MHT File Photo
3881, Rocks Station Road, Street, Harford County
The Gladden Farm contains three historically significant structures, all built by members of the locally prominent Gladden family: a large five-bay rubblestone bank house with Federal detailing, a one-story rubblestone spring house, and a one-story board-and-batten frame shop. The first two structures probably date to c. 1820, the latter from the mid 19th century. There are two full stories in the main house. In addition, there is a fully exposed basement facing north. Basement and first story are sheltered by a two-story shed-roofed frame porch which spans five bays of the façade. The house's gable roof is covered in slate shingles and is finished by a simple box cornice and frieze board. Interior gable-end brick chimneys rise flush with the east and west gable ends. The rubblestone is left rough but is laid with deliberate coursing, and all windows and doors are crowned with large, unfinished monoliths. Both main façades have a centrally placed, paneled, recessed entrance. Sash windows (which also have stone sills) are symmetrically placed on all stories. The interior has a center stairhall plan with one equal-sized square room to each side. The exterior of the house appears to be entirely original, as to all window frames, interior window paneling, doors (interior and exterior), flooring, hardware, and baseboards. In 1945 Baltimore antique dealer J. Frederick Roming bought the house and remodeled the parlor by adding highly elegant Federal-era trim from a demolished house on Franklin Street in Baltimore, including a mantel and built-in cabinets and bookcases. The finished, three-room working basement has foundations of a fireplace at the west wall of the main (center) room. The main room's north wall is paneled in English oak removed from another demolished Baltimore dwelling. A small one-story stone kitchen wing perpendicular and to the south of the present dining room dates to c. 1950. It was built to replace the original frame kitchen wing. A porch, formerly opening off the present dining room, was enclosed in clapboard in the early 1950s. The one-story, square, hipped roof still-functioning springhouse is approximately 50' southwest of the dwelling.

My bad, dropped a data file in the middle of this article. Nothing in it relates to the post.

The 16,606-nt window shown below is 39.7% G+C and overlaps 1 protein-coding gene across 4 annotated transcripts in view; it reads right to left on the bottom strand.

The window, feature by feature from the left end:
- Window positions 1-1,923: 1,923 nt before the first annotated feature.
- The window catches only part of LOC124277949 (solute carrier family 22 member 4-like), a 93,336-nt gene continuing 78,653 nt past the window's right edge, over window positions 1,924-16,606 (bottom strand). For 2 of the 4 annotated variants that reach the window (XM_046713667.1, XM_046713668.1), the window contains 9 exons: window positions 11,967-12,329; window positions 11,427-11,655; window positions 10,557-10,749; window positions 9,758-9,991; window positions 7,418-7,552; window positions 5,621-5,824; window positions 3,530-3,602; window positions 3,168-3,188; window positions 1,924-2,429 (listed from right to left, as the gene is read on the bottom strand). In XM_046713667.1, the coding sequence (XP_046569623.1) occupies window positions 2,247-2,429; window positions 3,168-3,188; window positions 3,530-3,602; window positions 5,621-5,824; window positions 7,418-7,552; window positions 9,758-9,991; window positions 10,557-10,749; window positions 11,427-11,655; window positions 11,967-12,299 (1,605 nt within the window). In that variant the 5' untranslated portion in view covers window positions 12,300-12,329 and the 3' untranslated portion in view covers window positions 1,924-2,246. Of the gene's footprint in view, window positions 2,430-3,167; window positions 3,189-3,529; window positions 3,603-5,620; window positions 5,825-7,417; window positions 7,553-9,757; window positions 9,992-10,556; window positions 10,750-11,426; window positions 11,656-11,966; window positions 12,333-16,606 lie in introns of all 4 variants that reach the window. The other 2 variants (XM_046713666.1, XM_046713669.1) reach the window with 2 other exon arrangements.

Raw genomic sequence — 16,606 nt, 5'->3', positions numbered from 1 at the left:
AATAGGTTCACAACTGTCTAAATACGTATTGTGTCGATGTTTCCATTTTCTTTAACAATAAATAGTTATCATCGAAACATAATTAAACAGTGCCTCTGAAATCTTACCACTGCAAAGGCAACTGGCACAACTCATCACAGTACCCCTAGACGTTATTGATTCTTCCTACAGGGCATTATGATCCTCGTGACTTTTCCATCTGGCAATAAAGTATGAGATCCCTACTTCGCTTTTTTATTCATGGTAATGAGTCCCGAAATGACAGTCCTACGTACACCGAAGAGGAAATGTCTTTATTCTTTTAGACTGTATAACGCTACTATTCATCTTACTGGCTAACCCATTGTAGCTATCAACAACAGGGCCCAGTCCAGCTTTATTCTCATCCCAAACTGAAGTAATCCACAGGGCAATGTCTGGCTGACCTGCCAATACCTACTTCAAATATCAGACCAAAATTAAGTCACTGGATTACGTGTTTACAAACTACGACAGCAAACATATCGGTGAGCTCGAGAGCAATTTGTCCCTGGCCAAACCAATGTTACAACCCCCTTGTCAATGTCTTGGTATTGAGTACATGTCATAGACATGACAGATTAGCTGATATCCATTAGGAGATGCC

The Gladden farm is significant for the architectural character of the main house and for association with the Gladden family which played important roles in the agricultural and commercial development of this section of Harford County. The house, a large, five-bay, two-story stone structure, embodies the distinctive characteristic of a locally rare building type--the bank house. Common throughout central Pennsylvania, band houses and bank barns are somewhat unusual in Harford County, Maryland, where they are generally found in sections settled by emigrees from Pennsylvania, who immigrated to Harford County in the late 18th century. Moreover, the house is a superior and largely unaltered example of this locally rare type: built into a hill overlooking a small stream called Gladden's Branch, the stone house is a full three stories tall on its main (south) façade, and only two stories tall on the north. The house is also of interest as a regional example of a timeless and near-universal rule, i.e., that design dicta, after being promulgated by the wealthy and sophisticated, eventually get reinterpreted by less wealthy neighbors. When built c. 1820, the Gladden House was probably the second most ambitious house in the rural, inland Dublin District of Harford County. The only finer dwelling was the nearby c. 1805 Col. John Streett House. Both exemplify Federal-era design but on two different levels. The Gladden House is identical to the Streett House in scale, massing, plan, and overall approach to design, yet is much more informally executed. The walls are laid in coursed rubblestone and there are no grained doors. The Gladden House is, however, farm ore ambitious than anything around it (excepting only the Streett House) evincing the highly important roles the Gladden family played in the history of this section of Harford County. The Gladdens were leading and innovative farmers, who saw to it that the Maryland and Pennsylvania Railroad was built through this party of the county, and established a station stop near their farm at The Rocks. Known for their Guernsey dairy herds, the Gladdens' interest in milk production may be clearly seen at their house, for the full cellar, cooled by a locally famous spring, proved ideally suited to short-term milk storage. The Gladden family lived on this farm until 1945 when they sold it out of the family.